In the fourth quarter we acquired TravelBank, a fintech that provides tech-driven expense and travel management solutions to help businesses manage their operations more efficiently. Also in the fourth quarter, we closed on the acquisition of PFM Asset Management, which not only increased our assets under management but has enhanced our position in a niche area within the money market world. We are looking forward to closing our previously announced acquisition of Union Bank later this year. The addition of Union Bank will increase our scale, improve our market share in a demographically attractive market and add over 1 million consumer clients and over 190,000 business banking customers to whom we can offer our leading digital capabilities and our expansive product set.

The strategic and financial benefits of this combination will accrue to shareholders over many years. But the numbers only tell part of the U.S. Bank story. As we start a new year, I want to emphasize that how we do things will continue to be as important as what we do. And so in closing, I would like to thank our employees who come in every day with the goal of doing the right thing for our customers, our communities, their fellow employees and our constituents. Thank you for helping to make 2021 a successful year and position us well for the future.

We will now open up the call to Q&A.

Questions and Answers:

Operator

[Operator Instructions] Your first question is from the line of Scott Siefers with Piper Sandler.

R. Scott Siefers — Piper Sandler & Co. — Analyst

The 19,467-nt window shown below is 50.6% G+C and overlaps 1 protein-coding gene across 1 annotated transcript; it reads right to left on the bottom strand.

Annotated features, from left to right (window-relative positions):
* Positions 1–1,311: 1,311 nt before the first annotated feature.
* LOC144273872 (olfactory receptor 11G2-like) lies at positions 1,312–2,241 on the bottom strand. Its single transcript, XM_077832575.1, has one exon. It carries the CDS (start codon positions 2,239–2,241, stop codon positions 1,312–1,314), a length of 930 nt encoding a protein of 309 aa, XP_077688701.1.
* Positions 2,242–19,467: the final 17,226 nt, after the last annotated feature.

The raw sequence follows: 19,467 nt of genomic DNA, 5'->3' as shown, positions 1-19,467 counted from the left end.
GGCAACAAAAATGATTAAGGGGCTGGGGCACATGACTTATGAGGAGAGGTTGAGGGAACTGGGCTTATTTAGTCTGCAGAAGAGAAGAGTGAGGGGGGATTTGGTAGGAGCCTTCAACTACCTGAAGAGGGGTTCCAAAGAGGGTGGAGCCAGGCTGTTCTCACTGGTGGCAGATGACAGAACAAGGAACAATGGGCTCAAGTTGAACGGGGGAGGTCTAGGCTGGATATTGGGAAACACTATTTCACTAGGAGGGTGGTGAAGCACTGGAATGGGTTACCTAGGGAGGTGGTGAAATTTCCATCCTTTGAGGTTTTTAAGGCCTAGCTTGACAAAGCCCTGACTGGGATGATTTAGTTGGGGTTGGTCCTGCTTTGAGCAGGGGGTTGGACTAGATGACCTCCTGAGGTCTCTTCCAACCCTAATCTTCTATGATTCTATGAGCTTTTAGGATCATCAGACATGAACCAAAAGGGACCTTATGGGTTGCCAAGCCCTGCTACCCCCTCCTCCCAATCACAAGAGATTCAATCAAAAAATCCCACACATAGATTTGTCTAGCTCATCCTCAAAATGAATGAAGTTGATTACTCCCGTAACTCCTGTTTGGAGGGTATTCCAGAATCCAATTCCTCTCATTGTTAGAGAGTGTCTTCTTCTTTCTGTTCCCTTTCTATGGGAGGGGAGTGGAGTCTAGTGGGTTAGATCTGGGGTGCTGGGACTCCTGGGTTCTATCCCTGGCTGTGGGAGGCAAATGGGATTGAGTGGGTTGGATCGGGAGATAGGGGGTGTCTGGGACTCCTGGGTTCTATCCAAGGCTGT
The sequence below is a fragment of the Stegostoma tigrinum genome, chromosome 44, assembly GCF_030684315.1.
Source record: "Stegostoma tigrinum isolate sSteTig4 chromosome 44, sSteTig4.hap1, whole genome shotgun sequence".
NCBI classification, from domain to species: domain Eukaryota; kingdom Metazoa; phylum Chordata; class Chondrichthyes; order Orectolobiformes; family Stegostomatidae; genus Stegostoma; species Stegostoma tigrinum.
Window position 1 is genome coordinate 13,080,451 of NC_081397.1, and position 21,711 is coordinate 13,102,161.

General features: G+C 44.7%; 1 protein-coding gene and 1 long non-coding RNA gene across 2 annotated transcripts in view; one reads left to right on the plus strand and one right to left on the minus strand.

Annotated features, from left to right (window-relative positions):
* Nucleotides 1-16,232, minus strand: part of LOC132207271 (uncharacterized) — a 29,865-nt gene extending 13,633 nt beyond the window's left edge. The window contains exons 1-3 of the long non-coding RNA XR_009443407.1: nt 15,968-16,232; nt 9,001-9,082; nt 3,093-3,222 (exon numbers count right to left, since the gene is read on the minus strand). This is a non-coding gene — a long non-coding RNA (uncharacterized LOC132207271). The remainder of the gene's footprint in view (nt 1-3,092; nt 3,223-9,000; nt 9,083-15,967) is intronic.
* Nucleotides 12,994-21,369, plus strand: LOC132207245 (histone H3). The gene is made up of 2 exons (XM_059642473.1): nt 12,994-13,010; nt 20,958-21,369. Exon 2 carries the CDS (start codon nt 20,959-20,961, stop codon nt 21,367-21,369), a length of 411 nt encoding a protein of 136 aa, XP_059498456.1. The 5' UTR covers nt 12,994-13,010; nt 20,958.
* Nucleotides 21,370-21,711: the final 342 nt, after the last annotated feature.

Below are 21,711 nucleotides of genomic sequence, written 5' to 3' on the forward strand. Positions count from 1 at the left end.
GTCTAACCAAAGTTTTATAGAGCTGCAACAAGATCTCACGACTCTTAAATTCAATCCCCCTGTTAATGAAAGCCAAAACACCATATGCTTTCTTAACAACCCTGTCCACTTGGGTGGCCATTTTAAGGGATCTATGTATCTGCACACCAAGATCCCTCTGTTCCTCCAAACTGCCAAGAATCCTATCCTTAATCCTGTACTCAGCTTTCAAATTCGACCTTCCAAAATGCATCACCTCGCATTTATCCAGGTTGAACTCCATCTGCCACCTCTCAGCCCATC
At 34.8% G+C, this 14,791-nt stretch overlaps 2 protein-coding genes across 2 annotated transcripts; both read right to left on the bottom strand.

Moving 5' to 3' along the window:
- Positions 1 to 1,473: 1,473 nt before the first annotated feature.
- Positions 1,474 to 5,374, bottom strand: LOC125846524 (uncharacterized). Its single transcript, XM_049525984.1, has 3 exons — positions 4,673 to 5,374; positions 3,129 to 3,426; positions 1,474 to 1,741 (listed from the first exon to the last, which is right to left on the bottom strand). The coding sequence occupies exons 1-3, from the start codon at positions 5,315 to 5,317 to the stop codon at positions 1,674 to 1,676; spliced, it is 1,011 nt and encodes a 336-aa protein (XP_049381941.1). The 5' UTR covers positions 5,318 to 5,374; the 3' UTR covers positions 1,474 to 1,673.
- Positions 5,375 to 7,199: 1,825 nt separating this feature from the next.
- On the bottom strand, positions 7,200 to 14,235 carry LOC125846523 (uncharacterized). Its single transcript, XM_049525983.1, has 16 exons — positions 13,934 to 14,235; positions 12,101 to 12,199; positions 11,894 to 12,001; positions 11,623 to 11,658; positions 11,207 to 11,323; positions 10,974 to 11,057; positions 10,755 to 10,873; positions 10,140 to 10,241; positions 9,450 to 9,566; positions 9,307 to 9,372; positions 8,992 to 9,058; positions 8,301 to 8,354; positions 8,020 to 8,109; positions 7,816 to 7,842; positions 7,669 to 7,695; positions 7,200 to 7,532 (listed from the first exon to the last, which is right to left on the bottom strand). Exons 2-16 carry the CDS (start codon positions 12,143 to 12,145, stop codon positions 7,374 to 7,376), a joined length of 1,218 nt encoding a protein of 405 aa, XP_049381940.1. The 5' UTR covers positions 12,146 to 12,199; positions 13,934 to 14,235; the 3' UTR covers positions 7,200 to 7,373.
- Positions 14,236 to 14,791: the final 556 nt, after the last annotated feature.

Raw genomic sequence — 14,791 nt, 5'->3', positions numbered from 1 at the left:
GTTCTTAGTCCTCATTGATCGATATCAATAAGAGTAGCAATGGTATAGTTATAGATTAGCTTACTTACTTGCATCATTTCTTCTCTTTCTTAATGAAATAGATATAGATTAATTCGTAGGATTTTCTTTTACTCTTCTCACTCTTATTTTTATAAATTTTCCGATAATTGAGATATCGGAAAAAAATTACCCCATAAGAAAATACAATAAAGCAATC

Good morning, everybody. Thanks you for taking my question.

Andrew Cecere — Chairman, President & Chief Executive Officer

Good morning, Scott.

R. Scott Siefers — Piper Sandler & Co. — Analyst

Hey. Let’s see, maybe, Terry, was hoping you could please discuss in just a bit more detail your updated thoughts on rate sensitivity given some of the changes in the balance sheet in the fourth quarter.

Terrance R. Dolan — Vice Chair and Chief Financial Officer

Yeah, so we had the opportunity because the deposit flows to be able to both invest in investment securities to help a little bit in terms of the fourth quarter but we also at the same time utilized hedging strategies to keep the duration of that — of those purchases relatively short. And the expectation, Scott, is that when long-term rates rise, which we’re starting to see now, that we’re going to be able to unwind those swaps and to be able to take advantage of the rising rate environment. So we did all of that fundamentally to be able to maintain as much asset sensitivity going into 2022 as we possibly could.

R. Scott Siefers — Piper Sandler & Co. — Analyst

Perfect. Okay, good. Thank you. And then perhaps either for Andy or Terry, maybe just a thought or comment regarding the anticipated kind of composition of loan growth through 2022. It certainly sounds like a constructive outlook. But maybe just kind of commercial versus consumer as you see it.

Terrance R. Dolan — Vice Chair and Chief Financial Officer

Yeah. So maybe I’ll just kind of start with the fourth quarter. One of the things we saw in the fourth quarter, not only strong consumer continuing, but the C&I portfolio actually starting to expand very nicely. And we talked a little bit about that. So as we look into 2022, we continue to expect that consumer credit is going to continue to strengthen. Auto lending may be a little bit more moderate than it was in 2022, but I think credit card continues to be very strong, as payment rates come down.

And then we also would expect that residential mortgage portfolio loans would be growing. But I think the real story is that we’re now starting to see a nice shift with respect to the Commercial, the C&I portfolios. We’re continuing to see growth in certain segments like asset-backed securitization, lending and some of those sorts of things that we saw earlier in the year. But in the fourth quarter, in the end of the fourth quarter, we saw nice expansion of utilization rates. I think it was like 60 basis points on average, third versus fourth quarter, but in December it was up almost 2.5%.